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Increment the Iterator pointing into a Container Attribute
next_iterator

The template next_iterator is a type used as an attribute customization point. It is invoked by the Karma repetitive generators (such as List (%), Kleene (unary *), Plus (unary +), and Repeat) in order to get an iterator pointing to the next element of a container holding the attributes to generate output from.

Module Headers
#include <boost/spirit/home/support/container.hpp>

Also, see Include Structure.

[Note] Note

This header file does not need to be included directly by any user program as it is normally included by other Spirit header files relying on its content.

Namespace

Name

boost::spirit::traits

Synopsis
template <typename Iterator, typename Enable>
struct next_iterator
{
    static void call(Iterator& it);
};
Template parameters

Parameter

Description

Default

Iterator

The type, Iterator of the iterator to increment. This is the same as the type returned by the customization point traits::container_iterator.

none

Enable

Helper template parameter usable to selectively enable or disable certain specializations of next_iterator utilizing SFINAE (i.e. boost::enable_if or boost::disable_if).

void

Notation

Iterator

An iterator type.

it

An instance of an iterator of type Iterator.

C

A container type whose iterator type is Iterator.

Expression Semantics

Expression

Semantics

next_iterator<Iterator>::call(it)

Increment the iterator pointing so that it is pointing to the next element.

Predefined Specializations

Spirit predefines specializations of this customization point for several types. The following table lists those types together with the types returned by the embedded typedef type:

Template Parameters

Semantics

Iterator

Executes ++it.

unused_type const*

Does nothing.

When to implement

The customization point next_iterator needs to be implemented for a specific iterator type whenever the container this iterator belongs to is to be used as an attribute in place of a STL container. It is applicable for generators (Spirit.Karma) only. As a rule of thumb: it has to be implemented whenever a certain iterator type belongs to a container which is to be passed as an attribute to a generator normally exposing a STL container, C and if the container type does not expose the interface of a STL container (i.e. is_container<C>::type would normally return mpl::false_).

Related Attribute Customization Points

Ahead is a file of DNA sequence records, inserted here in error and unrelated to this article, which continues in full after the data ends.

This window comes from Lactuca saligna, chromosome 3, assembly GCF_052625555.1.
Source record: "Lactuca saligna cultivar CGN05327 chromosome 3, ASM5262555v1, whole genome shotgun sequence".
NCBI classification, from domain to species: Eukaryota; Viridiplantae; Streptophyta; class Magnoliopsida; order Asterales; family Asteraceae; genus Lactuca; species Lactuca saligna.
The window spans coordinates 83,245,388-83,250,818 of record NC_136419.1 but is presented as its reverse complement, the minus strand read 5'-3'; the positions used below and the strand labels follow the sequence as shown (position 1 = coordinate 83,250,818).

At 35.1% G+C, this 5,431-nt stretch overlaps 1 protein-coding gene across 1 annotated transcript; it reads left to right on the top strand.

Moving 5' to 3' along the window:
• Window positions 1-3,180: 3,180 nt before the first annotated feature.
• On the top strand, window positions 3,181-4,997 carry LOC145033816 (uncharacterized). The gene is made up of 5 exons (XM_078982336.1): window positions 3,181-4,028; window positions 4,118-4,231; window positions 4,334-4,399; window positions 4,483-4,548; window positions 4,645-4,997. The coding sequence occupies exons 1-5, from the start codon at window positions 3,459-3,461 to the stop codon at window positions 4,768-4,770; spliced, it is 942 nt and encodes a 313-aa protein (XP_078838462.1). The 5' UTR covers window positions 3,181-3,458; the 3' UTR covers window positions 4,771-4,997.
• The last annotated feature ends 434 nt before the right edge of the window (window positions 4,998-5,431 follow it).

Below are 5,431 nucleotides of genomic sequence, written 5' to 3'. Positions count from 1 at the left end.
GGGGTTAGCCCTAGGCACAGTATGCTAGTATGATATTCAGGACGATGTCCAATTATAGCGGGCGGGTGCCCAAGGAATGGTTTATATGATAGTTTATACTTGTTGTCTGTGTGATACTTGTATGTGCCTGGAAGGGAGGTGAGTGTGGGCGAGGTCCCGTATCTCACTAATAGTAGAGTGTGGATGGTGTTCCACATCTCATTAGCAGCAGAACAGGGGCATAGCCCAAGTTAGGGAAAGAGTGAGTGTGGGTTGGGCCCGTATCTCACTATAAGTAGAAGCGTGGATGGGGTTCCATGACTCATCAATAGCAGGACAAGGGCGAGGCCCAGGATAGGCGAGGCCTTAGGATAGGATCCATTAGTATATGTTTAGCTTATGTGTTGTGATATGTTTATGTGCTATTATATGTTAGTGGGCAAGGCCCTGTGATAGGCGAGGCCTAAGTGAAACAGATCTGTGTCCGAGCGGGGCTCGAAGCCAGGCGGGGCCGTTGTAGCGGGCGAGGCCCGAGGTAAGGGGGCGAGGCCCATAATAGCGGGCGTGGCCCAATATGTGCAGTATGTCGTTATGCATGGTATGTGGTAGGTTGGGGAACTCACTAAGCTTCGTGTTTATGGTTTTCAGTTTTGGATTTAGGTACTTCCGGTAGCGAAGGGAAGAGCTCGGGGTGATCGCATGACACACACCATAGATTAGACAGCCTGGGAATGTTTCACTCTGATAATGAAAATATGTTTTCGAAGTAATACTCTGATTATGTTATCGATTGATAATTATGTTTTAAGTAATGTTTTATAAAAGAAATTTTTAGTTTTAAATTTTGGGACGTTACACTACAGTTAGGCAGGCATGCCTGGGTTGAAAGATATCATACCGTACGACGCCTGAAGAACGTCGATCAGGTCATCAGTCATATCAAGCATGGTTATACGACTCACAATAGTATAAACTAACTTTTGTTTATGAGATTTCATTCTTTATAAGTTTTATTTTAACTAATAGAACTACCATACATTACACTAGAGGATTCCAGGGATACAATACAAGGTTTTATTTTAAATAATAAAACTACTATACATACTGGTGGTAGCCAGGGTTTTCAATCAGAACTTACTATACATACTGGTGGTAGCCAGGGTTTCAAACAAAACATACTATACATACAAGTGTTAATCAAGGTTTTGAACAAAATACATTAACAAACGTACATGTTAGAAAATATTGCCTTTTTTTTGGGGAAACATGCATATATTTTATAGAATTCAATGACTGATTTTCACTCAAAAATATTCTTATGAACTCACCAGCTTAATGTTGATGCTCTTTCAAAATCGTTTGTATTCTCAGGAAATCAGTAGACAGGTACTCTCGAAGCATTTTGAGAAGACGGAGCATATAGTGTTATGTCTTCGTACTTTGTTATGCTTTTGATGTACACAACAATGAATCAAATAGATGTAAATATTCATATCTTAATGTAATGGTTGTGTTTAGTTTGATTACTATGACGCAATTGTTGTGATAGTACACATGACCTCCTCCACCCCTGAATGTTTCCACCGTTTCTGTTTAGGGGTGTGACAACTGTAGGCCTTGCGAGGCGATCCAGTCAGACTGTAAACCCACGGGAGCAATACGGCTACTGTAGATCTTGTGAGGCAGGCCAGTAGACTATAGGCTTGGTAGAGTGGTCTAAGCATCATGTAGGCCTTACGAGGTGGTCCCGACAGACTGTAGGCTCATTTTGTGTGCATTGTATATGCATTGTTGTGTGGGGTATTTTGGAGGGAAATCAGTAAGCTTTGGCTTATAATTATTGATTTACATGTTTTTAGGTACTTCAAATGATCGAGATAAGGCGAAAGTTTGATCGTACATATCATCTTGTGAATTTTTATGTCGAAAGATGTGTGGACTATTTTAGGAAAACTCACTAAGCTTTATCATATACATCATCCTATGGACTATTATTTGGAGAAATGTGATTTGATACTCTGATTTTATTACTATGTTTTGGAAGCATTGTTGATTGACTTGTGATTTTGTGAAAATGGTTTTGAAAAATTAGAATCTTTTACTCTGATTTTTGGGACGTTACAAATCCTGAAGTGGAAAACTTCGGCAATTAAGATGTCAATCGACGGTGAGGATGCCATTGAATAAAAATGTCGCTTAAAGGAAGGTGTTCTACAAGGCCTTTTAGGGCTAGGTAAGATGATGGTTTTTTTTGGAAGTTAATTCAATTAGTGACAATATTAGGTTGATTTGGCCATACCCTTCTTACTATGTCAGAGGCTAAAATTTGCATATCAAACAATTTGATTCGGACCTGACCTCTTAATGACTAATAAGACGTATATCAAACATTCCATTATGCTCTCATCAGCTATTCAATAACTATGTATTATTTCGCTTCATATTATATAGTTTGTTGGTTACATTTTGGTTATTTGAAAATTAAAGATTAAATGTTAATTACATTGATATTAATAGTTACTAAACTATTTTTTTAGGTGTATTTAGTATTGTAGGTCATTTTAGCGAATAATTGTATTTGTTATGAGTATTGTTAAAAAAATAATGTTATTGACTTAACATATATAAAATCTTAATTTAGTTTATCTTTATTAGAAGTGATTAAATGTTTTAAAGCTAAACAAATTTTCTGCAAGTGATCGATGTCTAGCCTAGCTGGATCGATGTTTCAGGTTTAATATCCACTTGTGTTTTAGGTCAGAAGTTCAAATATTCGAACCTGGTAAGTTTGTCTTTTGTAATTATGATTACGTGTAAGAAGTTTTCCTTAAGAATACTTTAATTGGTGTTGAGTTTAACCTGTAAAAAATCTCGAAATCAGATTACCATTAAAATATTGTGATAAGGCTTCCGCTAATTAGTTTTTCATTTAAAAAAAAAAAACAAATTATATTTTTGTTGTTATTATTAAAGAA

If this customization point is implemented, the following other customization points might need to be implemented as well.

Name

When to implement

traits::is_container

Needs to be implemented whenever a type is to be used as a container attribute in Karma.

traits::container_iterator

Karma: List (%), Kleene (unary *), Plus (unary +), Repeat.

traits::begin_container

Karma: List (%), Kleene (unary *), Plus (unary +), Repeat.

traits::end_container

Karma: List (%), Kleene (unary *), Plus (unary +), Repeat.

traits::deref_iterator

Karma: List (%), Kleene (unary *), Plus (unary +), Repeat.

traits::next_iterator

Karma: List (%), Kleene (unary *), Plus (unary +), Repeat.

traits::compare_iterators

Karma: List (%), Kleene (unary *), Plus (unary +), Repeat.

Example

Here are the header files needed to make the example code below compile:

#include <boost/spirit/include/karma.hpp>
#include <iostream>
#include <string>
#include <vector>

The example (for the full source code please see here: customize_use_as_container.cpp) uses the data structure

namespace client
{
    struct use_as_container
    {
        // Expose a pair holding a pointer to the use_as_container and to the 
        // current element as our iterator.
        // We intentionally leave out having it a 'operator==()' to demonstrate
        // the use of the 'compare_iterators' customization point.
        struct iterator
        {
            iterator(use_as_container const* container, int const* current)
              : container_(container), current_(current)
            {}

            use_as_container const* container_;
            int const* current_;
        };

        // expose 'int' as the type of each generated element
        typedef int type;

        use_as_container(int value1, int value2, int value3)
          : value1_(value1), value2_(value2), value3_(value3)
        {}

        int value1_;
        std::string dummy1_;    // insert some unrelated data
        int value2_;
        std::string dummy2_;    // insert some more unrelated data
        int value3_;
    };
}